I know it’s silly. It’s an inanimate object lacking any feelings or emotions. It’s a machine; a tool. Still, parting with my old truck was hard. I had it for nearly 15 years and we traveled almost 230,000 miles together. I bought the Tundra, what I call a Baby Tundra since the newer ones are much bigger, with only 15,000 miles on it.
I’m a bit shy of 5 feet tall and it was the first big truck that fit — where my short legs reached the pedals comfortably. I added a topper on the back and had my “house on wheels” for my work as a wildlife biologist.
Since Muggle, my Australian shepherd, is just more than 13 years old, my truck adventures were mostly also Muggle adventures. One of my early puppy photos is Muggle lounging under the truck to escape the heat of the afternoon.
To have a little extra space for Muggle, who, at 75 pounds, is very large for his breed, I added a little tent extension that would bungie cord to the back of the truck, encasing the topper back panel and the truck tailgate. Not only did it give just a bit more space, but it also allowed for air flow while keeping the bugs out. I added a ramp to make it easier for both dog and human to get into the tent/topper combo.
When he was just a couple years old, Muggle hopped into the cab of the truck and let out a yelp. He landed wrong and it must have hurt his leg. From that time on, he hated the truck. The downside to having a smart dog is that he also has a good memory and his distrust of that truck persists to this day. He is fine with getting into my car; he only sees the truck as his enemy and it’s only the cab since he is fine with going up the ramp when camping.
If we were hiking and he realized we were almost at the truck, he’d take off and do a really good game of keep-away where he’d stay just out of my reach. No amount of coaxing or scolding would get him to jump into the truck or come close enough for me to grab him. It is funny now in hindsight, but he was very exasperating at the time.
I realized pretty quickly that I’d have to get him on leash before he knew we were headed for the truck.
To this day, that is the only way to get him into the cab of the truck. Now, though, he lacks the ability to jump that high so the only way to get him in the truck is to pick him up. That’s one reason why Muggle is retired from fieldwork. He now enjoys leisurely walks in the neighborhood but I sure miss having him along with me out in the field.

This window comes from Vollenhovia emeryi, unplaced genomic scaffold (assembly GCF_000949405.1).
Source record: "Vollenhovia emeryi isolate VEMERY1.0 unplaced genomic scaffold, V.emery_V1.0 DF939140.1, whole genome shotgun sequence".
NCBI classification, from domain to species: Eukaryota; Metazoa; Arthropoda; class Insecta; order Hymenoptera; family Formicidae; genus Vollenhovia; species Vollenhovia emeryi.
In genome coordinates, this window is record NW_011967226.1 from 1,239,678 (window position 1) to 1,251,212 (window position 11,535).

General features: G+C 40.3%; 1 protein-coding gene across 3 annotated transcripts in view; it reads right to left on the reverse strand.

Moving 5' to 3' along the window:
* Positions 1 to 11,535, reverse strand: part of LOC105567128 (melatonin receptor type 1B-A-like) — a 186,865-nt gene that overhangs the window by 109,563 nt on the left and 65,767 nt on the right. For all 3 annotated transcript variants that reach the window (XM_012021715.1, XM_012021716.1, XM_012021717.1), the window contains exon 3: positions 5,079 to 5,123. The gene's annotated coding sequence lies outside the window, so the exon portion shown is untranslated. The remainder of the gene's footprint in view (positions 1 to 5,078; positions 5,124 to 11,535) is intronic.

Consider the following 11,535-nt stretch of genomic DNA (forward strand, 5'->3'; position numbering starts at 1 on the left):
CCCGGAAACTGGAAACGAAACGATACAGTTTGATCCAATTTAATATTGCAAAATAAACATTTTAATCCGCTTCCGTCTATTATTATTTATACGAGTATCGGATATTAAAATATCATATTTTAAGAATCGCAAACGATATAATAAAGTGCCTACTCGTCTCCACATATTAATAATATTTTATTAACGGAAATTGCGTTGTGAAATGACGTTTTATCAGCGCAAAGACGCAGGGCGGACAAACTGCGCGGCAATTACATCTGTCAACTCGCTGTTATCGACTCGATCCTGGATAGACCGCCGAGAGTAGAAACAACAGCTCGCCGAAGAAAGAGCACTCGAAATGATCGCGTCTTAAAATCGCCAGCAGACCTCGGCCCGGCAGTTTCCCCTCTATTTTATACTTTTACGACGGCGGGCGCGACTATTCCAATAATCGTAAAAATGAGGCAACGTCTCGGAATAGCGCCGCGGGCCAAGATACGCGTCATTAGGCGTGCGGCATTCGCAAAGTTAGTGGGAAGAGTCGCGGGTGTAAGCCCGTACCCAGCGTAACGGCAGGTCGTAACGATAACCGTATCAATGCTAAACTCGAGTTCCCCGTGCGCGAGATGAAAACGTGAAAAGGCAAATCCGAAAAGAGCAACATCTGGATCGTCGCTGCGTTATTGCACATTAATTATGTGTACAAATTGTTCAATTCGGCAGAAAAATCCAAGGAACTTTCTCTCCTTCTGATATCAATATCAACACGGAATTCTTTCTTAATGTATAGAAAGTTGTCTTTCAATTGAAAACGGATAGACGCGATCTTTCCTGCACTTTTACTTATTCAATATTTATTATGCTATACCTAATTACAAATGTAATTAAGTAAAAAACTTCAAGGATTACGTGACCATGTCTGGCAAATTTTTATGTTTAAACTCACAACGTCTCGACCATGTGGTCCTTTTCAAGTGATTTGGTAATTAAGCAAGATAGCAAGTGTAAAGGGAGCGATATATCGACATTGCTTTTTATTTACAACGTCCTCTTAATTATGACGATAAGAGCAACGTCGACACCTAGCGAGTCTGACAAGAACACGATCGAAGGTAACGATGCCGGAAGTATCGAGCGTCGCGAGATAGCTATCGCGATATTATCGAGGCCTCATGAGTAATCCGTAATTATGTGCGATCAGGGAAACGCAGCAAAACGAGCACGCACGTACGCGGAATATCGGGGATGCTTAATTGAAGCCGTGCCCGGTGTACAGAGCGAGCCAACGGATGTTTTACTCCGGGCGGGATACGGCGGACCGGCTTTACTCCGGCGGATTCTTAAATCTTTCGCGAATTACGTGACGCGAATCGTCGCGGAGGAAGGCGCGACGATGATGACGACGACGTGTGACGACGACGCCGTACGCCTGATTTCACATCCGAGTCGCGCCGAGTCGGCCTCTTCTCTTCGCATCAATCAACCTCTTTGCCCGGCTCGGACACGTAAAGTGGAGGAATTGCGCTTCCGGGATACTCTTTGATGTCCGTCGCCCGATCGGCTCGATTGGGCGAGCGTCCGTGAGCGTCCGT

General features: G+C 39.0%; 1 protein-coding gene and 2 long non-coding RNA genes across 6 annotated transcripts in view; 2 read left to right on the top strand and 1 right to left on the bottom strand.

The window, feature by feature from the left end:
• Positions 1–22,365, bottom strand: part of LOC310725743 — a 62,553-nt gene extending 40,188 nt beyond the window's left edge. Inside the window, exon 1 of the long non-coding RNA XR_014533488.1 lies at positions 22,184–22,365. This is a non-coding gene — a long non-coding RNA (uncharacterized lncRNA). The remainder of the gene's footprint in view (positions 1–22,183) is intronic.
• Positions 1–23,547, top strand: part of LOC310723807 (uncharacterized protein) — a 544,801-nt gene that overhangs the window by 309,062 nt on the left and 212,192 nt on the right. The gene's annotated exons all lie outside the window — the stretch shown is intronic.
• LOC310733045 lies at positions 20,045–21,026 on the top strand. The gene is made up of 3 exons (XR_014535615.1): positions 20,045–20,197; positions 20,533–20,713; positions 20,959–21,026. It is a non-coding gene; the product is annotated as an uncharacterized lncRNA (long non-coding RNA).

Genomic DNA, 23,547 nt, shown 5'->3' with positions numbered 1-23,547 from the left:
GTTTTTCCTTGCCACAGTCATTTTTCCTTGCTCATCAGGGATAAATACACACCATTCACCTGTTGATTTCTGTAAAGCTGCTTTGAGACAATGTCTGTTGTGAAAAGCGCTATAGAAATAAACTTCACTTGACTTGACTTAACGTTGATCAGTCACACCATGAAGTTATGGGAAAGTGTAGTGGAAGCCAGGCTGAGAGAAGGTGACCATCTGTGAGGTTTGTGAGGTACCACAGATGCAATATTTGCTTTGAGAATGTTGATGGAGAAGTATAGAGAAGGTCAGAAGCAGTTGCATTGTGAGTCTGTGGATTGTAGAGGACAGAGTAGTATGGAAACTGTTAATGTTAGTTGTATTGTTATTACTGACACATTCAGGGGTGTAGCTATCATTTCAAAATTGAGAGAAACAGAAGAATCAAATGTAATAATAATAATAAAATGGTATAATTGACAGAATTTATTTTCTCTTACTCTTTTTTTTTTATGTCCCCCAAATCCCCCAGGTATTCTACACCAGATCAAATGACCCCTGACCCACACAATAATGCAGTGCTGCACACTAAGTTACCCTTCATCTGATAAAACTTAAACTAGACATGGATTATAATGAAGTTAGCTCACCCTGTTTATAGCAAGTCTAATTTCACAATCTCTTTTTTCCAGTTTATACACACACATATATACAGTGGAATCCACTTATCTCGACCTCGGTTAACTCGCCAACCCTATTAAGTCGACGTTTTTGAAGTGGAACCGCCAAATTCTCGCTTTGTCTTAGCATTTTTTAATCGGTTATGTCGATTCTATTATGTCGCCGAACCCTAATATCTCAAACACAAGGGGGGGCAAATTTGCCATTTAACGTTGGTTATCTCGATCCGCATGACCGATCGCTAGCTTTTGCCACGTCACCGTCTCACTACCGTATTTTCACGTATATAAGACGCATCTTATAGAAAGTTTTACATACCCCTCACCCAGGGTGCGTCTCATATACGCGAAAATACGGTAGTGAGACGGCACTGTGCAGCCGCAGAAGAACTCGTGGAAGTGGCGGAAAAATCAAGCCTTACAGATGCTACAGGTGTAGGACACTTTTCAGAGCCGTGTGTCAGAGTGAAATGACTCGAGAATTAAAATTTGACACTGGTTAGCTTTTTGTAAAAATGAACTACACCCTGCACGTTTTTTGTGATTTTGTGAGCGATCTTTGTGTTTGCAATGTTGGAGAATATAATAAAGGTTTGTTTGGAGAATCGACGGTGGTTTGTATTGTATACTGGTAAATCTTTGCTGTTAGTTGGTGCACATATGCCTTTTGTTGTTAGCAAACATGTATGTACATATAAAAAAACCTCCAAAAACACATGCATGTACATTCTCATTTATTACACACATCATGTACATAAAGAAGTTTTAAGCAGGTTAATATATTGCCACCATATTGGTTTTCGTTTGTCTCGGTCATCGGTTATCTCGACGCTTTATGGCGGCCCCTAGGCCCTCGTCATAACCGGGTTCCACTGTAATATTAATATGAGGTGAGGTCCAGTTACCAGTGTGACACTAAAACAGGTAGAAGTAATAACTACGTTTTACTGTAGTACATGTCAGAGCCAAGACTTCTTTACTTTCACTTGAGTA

I’ve sung the stuck truck blues a few times in that truck. I recall being pulled out of the muck twice but there likely were a few more times.
More recently, just this past winter I sung the stuck truck blues due to snow. I attempted to drive through the borrow ditch, a distance of only about 12 feet, to get to the prairie on the other side where the snow was only a couple inches deep. It would be easy cruising if I could just get through the hard-packed snow in the ditch. I almost made it, too, but got high-centered about 6 inches shy of the other side.
In the two hours it took to dig under the truck to get enough clearance to move again, not a single vehicle passed on the adjacent gravel county road. On the plus side, I managed to get through to the prairie and that became my access point — and also used by the rancher — for the rest of the spring until the actual access route cleared.
The topper had a bit of a rise on the back which allowed me to load a bicycle upright and lean it against the bed platform. I use the bike in lieu of an ATV. I had storage bins under the platform for gear and supplies. It was a cozy set-up. In some particularly busy field seasons, which typically go from early April through August, I almost spend more nights in the back of my truck than I do at home. While it wasn’t the Ritz, I was always plenty comfortable thanks to the Memory Foam mattress I added a few years ago.
The comfort level was strained when doing winter work and temperatures dropped a good bit below zero. My ancient Coleman heater made it reasonably comfortable but camping when it gets dark by 4:30 p.m. and not light again until 7 a.m. the next day, made for a very long night.
I took the truck on our final trip together just before Thanksgiving. Initially about 3 inches of snow blanketed the ground and then, when that melted, it was a mud fest. Conditions were more like a spring thaw than late November. I was glad to have the old truck, though, since I’d lament getting the new one so muddy on its first outing. Such field conditions are typical and I’m sure the new wheels will go through plenty of muck. Here’s hoping I get another 15 years out of the new one.
Amber Travsky earned master’s degrees in wildlife biology and exercise physiology from the University of Wyoming. She runs her own environmental consulting company, as well as a martial arts school. She authored “Mountain Biking Wyoming” and “Mountain Biking Jackson Hole,” both published by Falcon Books. She is the tour director and founder of the Tour de Wyoming bicycle tour, which crosses the state every July.